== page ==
Appreciate everything, even the ordinary.
Especially the ordinary.
Never once in my life did I ask God for success or wisdom or power or fame. I asked for wonder, and he gave it to me.
-Abraham Joshua Heschel
How can we find wonder in a world that often seems to be post-wonder? This is a question that we have struggled with since the very beginning of the 18Forty project, and each topic, each guest, has offered a refractory angle on this question, in a way.
James Richardson, the poet and master of the aphorism, commented in his underappreciated work, Vectors, that the new gets old a lot faster than the old does, which speaks to the dilemma at hand. On the one hand, contemporary life is a headlong rush into the pale blue light of the horizon, the beckoning whisper of manifest destiny rebounding off the edges of our consciousness. My personal favorite expression of this phenomenon comes from the Biblical idiom, from Devarim 35: חש עתידות למו, and destiny (or is it the future?) rushes towards them. This is our life, in a river hurdling (more than ever?) towards the future. And so we turn back, towards the ancient truths, those ringing revelations, but so often we find that our memory doesn’t serve us as well as we had hoped. We awaken without wonder, and are saddened by what we find. Ancient truths, at times, also need new clothing, new words, a new idiom.
Enter: Rabbi Abraham Joshua Heschel (1907-1972). A professor of Jewish mysticism and author of some of the most enduringly popular books on Jewish thought and ideas, Heschel’s wisdom has found an increasingly receptive audience in the world. The question of wonder—and our trampling hunt through the jungle of modernity for the humble underbrush of glimmering wonder—haunted Heschel. The relationship between the ancient and the contemporary offered a similar dilemma for the thinker, and some of his greatest work is in his work on the prophets, whose voices Heschel renders as shockingly contemporary, in their demands of us to live more morally righteous lives, unequivocally.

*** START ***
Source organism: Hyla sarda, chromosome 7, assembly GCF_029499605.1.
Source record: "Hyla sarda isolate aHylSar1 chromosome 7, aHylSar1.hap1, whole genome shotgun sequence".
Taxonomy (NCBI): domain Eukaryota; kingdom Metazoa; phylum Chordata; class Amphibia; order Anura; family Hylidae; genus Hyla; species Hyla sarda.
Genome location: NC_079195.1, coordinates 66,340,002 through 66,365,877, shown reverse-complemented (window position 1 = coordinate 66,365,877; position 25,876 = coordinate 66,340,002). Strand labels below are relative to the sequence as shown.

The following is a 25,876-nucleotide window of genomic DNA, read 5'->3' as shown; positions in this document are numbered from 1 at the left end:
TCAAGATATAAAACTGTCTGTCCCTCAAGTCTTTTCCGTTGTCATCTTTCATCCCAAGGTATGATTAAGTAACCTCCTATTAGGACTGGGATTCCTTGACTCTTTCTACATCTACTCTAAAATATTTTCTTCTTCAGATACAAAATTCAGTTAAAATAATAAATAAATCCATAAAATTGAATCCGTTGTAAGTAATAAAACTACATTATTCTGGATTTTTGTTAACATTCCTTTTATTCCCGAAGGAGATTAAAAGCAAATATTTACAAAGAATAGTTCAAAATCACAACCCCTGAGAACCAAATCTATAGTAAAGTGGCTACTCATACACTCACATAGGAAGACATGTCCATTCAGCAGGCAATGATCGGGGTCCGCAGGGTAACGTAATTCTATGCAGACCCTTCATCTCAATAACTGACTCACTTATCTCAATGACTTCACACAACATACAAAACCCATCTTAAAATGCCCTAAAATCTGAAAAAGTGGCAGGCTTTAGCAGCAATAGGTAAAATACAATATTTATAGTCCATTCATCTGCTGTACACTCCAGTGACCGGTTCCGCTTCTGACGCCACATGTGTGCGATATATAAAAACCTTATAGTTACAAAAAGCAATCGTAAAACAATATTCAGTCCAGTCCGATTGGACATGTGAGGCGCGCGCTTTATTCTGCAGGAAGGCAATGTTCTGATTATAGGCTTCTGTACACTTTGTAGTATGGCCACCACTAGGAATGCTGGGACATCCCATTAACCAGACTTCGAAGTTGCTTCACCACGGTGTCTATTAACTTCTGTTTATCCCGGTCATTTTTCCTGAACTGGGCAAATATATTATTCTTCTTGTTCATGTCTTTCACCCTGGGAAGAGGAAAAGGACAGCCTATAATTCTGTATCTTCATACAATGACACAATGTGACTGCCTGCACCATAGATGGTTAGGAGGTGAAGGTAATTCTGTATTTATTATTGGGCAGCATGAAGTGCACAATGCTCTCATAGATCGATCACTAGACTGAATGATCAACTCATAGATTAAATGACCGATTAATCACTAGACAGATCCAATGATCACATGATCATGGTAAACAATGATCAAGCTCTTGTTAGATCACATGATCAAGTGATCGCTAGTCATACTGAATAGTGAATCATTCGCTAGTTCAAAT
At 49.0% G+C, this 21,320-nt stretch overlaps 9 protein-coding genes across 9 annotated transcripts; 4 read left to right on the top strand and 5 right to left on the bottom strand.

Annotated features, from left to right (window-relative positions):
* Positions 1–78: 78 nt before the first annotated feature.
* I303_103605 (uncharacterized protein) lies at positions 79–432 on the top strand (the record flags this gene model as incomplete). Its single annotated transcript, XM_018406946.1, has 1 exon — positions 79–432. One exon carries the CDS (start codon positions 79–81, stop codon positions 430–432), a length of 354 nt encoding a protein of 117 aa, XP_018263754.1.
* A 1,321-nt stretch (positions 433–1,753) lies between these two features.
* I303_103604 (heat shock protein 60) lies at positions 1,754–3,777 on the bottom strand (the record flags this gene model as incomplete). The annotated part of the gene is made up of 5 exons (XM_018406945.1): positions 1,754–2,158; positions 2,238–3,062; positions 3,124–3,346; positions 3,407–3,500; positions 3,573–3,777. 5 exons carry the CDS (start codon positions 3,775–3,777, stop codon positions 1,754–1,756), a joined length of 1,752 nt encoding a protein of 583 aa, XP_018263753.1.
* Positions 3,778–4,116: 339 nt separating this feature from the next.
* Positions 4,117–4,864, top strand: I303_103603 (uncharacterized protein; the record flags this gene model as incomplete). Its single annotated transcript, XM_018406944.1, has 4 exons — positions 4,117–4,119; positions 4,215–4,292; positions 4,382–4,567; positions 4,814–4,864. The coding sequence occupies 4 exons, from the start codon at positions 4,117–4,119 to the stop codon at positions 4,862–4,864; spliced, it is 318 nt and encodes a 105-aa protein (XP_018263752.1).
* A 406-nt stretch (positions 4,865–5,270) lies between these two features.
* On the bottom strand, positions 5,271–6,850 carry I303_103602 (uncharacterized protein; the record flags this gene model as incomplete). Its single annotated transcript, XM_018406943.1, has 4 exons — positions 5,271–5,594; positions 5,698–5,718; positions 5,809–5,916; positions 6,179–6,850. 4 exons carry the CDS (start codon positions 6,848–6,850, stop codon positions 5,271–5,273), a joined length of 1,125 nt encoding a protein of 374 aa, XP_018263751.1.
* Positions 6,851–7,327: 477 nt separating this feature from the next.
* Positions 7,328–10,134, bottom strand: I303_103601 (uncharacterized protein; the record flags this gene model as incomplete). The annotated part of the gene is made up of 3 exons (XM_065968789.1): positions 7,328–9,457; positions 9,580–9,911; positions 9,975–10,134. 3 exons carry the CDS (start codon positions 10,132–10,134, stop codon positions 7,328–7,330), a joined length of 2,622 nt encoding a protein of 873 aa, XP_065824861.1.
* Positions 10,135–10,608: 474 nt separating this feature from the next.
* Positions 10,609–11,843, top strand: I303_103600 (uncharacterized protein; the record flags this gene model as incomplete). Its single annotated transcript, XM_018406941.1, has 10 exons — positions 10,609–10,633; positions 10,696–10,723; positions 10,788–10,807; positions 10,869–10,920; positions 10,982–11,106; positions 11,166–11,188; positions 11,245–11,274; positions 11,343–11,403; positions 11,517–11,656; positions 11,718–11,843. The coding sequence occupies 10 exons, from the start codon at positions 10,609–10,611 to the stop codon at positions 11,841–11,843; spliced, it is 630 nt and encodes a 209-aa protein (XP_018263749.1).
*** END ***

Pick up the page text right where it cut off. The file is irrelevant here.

Heschel grew up in a distinguished hasidic family in Poland, a direct descendant of the Apter Rav, and a scion of many of the great hasidic dynasties of his time. It was assumed by all that the young Heschel would grow into a chassid like his family, if not a rebbe, but life is more complex than our assumptions, and Heschel ended up in New York City, teaching Jewish mysticism in the Jewish Theological Seminary. Heschel’s brand of spirituality was a rarity in the seminary at the time, and in American Jewish life at large, and he was largely underappreciated for much of his life. In many circles, he was most famous for his civil rights work. In others, for being the hasidic writer who taught at the Seminary.
One final note on his background, before we jump into things: early in his life, Heschel wanted to be a poet and is said to have travelled to one of the most notable Jewish poets of the era, in Warsaw, to consult with the aged sage about his poetic ambitions. According to the tale, the poet told Heschel that he could make a good poet, or a great philosopher, and so Heschel became a philosopher. But it’s more complicated than that, for even in his philosophy, in his elucidations of profound and esoteric ideas, Heschel is still a sort of aesthetician of ideas, a poet at heart, and it’s no coincidence that he remains one of the greatest articulator of the beauty of Jewish life in our age. (For the curious, his poetry, while scarce compared to his voluminous other writings, is also required reading for people with heart. Check it out.)
If you’ve ever met anyone who has read Heschel, you might have noticed a peculiarity: very few appreciators of his work agree on what his most important work is. A popular suggestion is his magisterial work on Shabbos, The Sabbath, and yet some (including his daughter Susannah, in her recent conversation with 18Forty) look at other works, such as his God in Search of Man, or perhaps the aforementioned work on the prophets. To get things straight, we are honoring the many sides of his legacy by putting together some of our favorite reading on the great thinker. A note to the curious: Like all writing about writing (about writing), something inevitably gets lost in the process, and if you are curious, read some of his words for yourself—they are far greater than any of the works about him can indicate. But for now, we have chosen a few of his poems, along with Aaron Leiblich’s article for Hakirah, “An Introduction to Abraham Joshua Heschel’s Theology,” Art Green’s article, “Abraham Joshua Heschel: Recasting Hasidism for Moderns,” and Susannah Heschel’s article, “Theological Affinities in the Writings of Abraham Joshua Heschel and Martin Luther King Jr.” (And because I know it’s too much as it is, I’ll just add a quick cough and a comment that Shaul Magid’s article on Heschel and Thomas Merton is delightful. Just saying.)
Will these words help us find wonder in our lives? Perhaps the answer is less about the words than the spirit with which we read them, and the heartfulness we bring to the process. Let us try then, just a bit, just a bit more, together.